I’ve been making a list of beautiful things.
I don’t know why I started this project. I suppose it was to remind myself of all that’s good in this world on days when I need reminders. I’m not sure the decision was quite that conscious or deliberate. I just started listing, and it’s taken on a life of its own.
Here are a few highlights:
14. Notre Dame Cathedral. I was lucky enough to visit this masterpiece of architecture the summer before it caught fire. The fact that I will never see it again the way that it was then makes me sad. But remembering the beauty of the French people standing before the burning building arm-and-arm, singing, is part of Notre Dame’s magnificence.
25. Ice cream. I love the way people’s faces light up when they are handed a cone heaped with their favorite flavor. Young children and the elderly, I have noticed, get the most excited. I think perhaps only when you are very young or you are very old do you truly understand the exquisite perfection of ice cream.
26. Fireworks on the 4th of July. There is something lovely about the fact that Americans from all walks of life still stop everything to sit together in the grass side-by-side to stare up at the sky and quietly ooh and aah over the glory of fireworks.
102. Ferris wheels and swings. Ferris wheels have lights and are gorgeous at night. And as for swings, I love all swings, but especially the swing carousels that spin in circles at the fair. When I hold my arms out like an airplane, it’s the closest I have ever come to experiencing the sensation of flying. I lumped them together, because that’s how it should be.
207. Hammocks. Some of the best afternoons of my life were spent in a hammock, and the mere glimpse of a net slung between two poles, or better yet, two trees, always makes me happy, even if no one is using it. The promise of the hammock is always there.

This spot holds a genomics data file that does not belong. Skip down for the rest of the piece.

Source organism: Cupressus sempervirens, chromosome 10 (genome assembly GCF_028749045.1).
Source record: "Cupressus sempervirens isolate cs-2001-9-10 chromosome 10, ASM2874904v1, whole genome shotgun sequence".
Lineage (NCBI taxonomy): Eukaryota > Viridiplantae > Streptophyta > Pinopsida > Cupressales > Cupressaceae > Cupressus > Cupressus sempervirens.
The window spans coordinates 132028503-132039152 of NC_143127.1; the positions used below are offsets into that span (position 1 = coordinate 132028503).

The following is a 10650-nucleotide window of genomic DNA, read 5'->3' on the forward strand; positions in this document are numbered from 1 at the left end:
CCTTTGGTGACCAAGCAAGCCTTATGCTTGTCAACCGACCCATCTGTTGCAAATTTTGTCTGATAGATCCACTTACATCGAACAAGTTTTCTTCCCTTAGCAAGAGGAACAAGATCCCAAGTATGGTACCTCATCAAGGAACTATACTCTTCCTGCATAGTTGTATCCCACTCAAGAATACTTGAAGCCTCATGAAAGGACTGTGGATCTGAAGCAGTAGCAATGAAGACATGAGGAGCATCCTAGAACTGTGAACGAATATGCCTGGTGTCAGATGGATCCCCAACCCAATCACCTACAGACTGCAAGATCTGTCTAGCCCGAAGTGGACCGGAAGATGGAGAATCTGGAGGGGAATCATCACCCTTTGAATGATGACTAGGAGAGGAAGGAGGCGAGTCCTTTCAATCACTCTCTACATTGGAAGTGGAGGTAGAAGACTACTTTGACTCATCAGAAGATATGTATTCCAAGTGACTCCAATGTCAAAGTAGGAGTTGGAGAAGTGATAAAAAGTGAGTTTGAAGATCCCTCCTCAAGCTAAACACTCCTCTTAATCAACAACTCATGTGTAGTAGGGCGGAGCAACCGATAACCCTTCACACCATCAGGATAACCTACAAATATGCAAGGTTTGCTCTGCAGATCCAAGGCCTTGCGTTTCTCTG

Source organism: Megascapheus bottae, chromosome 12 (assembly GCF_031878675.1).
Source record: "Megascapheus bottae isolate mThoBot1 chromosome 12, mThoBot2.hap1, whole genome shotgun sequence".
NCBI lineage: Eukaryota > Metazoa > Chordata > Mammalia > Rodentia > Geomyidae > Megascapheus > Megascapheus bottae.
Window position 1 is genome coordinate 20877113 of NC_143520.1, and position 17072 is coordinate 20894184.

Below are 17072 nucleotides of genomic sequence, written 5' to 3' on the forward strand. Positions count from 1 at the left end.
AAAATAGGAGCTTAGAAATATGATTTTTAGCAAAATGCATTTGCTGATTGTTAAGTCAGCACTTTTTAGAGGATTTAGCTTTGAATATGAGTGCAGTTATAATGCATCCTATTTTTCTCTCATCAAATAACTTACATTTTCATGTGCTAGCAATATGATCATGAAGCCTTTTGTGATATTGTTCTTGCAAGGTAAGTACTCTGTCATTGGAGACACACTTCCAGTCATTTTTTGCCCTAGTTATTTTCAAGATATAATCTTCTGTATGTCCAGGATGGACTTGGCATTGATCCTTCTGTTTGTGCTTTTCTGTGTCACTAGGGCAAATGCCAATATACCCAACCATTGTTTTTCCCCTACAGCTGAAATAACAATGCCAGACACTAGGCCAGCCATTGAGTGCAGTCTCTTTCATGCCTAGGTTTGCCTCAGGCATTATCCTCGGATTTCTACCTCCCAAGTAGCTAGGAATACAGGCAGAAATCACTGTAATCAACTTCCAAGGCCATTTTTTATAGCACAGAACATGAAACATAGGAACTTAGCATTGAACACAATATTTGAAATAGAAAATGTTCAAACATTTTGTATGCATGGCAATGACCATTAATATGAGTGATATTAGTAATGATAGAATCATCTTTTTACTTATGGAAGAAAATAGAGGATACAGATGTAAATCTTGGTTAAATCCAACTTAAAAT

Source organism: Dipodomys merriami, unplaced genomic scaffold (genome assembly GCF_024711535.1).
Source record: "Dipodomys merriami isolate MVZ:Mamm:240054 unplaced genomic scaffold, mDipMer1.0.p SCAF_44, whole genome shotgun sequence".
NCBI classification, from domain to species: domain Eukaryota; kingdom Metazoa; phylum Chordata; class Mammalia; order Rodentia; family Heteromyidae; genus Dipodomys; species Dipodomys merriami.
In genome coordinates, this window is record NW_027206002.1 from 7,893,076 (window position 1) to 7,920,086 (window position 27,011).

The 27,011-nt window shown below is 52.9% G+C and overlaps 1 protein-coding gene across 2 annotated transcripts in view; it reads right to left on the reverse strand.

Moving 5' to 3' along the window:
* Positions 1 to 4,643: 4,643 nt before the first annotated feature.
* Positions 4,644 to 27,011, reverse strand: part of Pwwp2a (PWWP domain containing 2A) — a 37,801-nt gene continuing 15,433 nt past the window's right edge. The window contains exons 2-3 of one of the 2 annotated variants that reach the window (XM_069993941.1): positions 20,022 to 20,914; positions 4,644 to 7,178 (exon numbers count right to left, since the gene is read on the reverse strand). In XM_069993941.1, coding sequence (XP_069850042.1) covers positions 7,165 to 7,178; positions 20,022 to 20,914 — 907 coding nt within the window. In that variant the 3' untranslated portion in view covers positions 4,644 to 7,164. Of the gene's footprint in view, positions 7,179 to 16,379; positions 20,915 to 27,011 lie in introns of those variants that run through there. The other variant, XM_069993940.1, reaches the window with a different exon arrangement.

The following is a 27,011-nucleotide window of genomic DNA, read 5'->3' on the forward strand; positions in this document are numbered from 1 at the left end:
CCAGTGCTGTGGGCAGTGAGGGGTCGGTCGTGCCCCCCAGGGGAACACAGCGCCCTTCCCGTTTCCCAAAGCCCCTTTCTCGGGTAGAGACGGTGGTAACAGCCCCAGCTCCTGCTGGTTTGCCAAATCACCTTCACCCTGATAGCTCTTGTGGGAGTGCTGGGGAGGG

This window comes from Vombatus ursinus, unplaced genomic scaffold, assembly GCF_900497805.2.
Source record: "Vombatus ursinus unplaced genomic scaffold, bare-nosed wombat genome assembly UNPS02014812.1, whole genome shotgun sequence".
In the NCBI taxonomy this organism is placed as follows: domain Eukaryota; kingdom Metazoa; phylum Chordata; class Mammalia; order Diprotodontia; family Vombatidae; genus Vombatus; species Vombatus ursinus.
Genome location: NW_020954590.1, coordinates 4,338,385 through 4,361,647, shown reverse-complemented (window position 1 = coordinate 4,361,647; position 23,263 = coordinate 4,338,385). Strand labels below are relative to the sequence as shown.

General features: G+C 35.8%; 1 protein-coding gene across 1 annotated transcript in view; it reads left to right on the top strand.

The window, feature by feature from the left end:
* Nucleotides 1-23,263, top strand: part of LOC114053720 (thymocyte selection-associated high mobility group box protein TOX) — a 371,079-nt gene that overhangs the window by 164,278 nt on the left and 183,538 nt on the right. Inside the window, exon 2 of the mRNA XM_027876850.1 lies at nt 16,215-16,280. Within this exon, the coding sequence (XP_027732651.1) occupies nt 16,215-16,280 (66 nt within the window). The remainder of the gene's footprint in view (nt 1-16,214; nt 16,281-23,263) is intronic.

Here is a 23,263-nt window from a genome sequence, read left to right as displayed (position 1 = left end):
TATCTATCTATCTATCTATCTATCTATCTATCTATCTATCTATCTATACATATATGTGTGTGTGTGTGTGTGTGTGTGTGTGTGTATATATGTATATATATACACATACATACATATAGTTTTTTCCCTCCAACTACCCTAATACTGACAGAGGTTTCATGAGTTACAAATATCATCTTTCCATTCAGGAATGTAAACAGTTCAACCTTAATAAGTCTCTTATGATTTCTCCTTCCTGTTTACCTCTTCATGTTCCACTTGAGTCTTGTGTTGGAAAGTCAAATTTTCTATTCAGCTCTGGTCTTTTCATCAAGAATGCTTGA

Why am I sharing excerpts from my list? It’s because I have realized something lately — something I wish I would have considered earlier.
When I was a new mother, there was so much I worried about. I knew I needed to protect my children — keep them safe and alive. I wanted them to be healthy, to have sleep and eat nutritious foods. I felt it was my job to teach them things: practical lessons and moral ones, too. And I wanted to instill in them self-confidence — the kind that would get them to try for the things they really wanted and the resilience to bounce back when they didn’t accomplish what they set out to do.
But, like most parents, what I wished for more than anything was for my children to be happy. I have come to realize that happiness isn’t something you accomplish. Rather you discover it, like when you decide to pick up that pretty shell at the beach, and you take the time to stop and admire it for its beauty.
Happiness is exactly like that. You find it in the tiny things that surround you, but you have to pay attention.
Many people confuse happiness with joy. Joy is fleeting. It’s delicious and amazing, but it doesn’t stay with you the way happiness does. Joy is Christmas morning. Happiness is a dog snuggling with you on the couch. One happens to you and is momentary. The other you participate in, and it lasts.
The best way to give your children happiness is for you to find it yourself. The next step is to share it with them. Sit with them on the beach at sunset. Go for a walk in the desert after the rain. Read a book together. Play in the mud. These are the things they will remember.
And they will learn to discover happiness themselves. And share it with others — even you.
It’s the single greatest gift you can give your kids. And yourself. So, I guess I’m glad I started this list. I only hope that it never ends.
- 7 ways to help raise happy kids
- Teach your child kindness by asking these questions
- The value of teaching kindness (in these uncivil times)
- Kids books about love and kindness